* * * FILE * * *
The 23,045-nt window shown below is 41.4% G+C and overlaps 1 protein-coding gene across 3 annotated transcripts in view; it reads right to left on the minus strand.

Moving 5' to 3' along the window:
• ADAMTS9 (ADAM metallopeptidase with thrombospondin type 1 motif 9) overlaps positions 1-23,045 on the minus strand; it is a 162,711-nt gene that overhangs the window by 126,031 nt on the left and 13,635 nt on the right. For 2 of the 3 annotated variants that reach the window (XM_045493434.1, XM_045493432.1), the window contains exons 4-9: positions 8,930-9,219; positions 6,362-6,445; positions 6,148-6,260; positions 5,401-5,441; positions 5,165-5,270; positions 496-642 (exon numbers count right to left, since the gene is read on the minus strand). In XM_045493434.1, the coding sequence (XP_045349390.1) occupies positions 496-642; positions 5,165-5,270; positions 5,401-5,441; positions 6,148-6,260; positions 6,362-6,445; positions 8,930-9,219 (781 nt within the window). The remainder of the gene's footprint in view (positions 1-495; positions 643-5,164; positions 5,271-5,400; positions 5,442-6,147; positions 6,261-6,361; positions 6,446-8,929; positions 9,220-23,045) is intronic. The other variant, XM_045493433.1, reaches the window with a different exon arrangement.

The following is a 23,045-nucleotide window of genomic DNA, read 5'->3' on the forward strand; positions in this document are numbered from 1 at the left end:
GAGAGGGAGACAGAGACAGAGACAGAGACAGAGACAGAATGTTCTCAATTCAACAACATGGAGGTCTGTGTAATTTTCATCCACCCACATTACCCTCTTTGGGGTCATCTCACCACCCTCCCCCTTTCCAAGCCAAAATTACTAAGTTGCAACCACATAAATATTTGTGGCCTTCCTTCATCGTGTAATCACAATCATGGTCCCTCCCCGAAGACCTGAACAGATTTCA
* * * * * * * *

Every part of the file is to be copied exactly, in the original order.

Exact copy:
The 23,045-nt window shown below is 41.4% G+C and overlaps 1 protein-coding gene across 3 annotated transcripts in view; it reads right to left on the minus strand.

Moving 5' to 3' along the window:
• ADAMTS9 (ADAM metallopeptidase with thrombospondin type 1 motif 9) overlaps positions 1-23,045 on the minus strand; it is a 162,711-nt gene that overhangs the window by 126,031 nt on the left and 13,635 nt on the right. For 2 of the 3 annotated variants that reach the window (XM_045493434.1, XM_045493432.1), the window contains exons 4-9: positions 8,930-9,219; positions 6,362-6,445; positions 6,148-6,260; positions 5,401-5,441; positions 5,165-5,270; positions 496-642 (exon numbers count right to left, since the gene is read on the minus strand). In XM_045493434.1, the coding sequence (XP_045349390.1) occupies positions 496-642; positions 5,165-5,270; positions 5,401-5,441; positions 6,148-6,260; positions 6,362-6,445; positions 8,930-9,219 (781 nt within the window). The remainder of the gene's footprint in view (positions 1-495; positions 643-5,164; positions 5,271-5,400; positions 5,442-6,147; positions 6,261-6,361; positions 6,446-8,929; positions 9,220-23,045) is intronic. The other variant, XM_045493433.1, reaches the window with a different exon arrangement.

The following is a 23,045-nucleotide window of genomic DNA, read 5'->3' on the forward strand; positions in this document are numbered from 1 at the left end:
GAGAGGGAGACAGAGACAGAGACAGAGACAGAGACAGAATGTTCTCAATTCAACAACATGGAGGTCTGTGTAATTTTCATCCACCCACATTACCCTCTTTGGGGTCATCTCACCACCCTCCCCCTTTCCAAGCCAAAATTACTAAGTTGCAACCACATAAATATTTGTGGCCTTCCTTCATCGTGTAATCACAATCATGGTCCCTCCCCGAAGACCTGAACAGATTTCA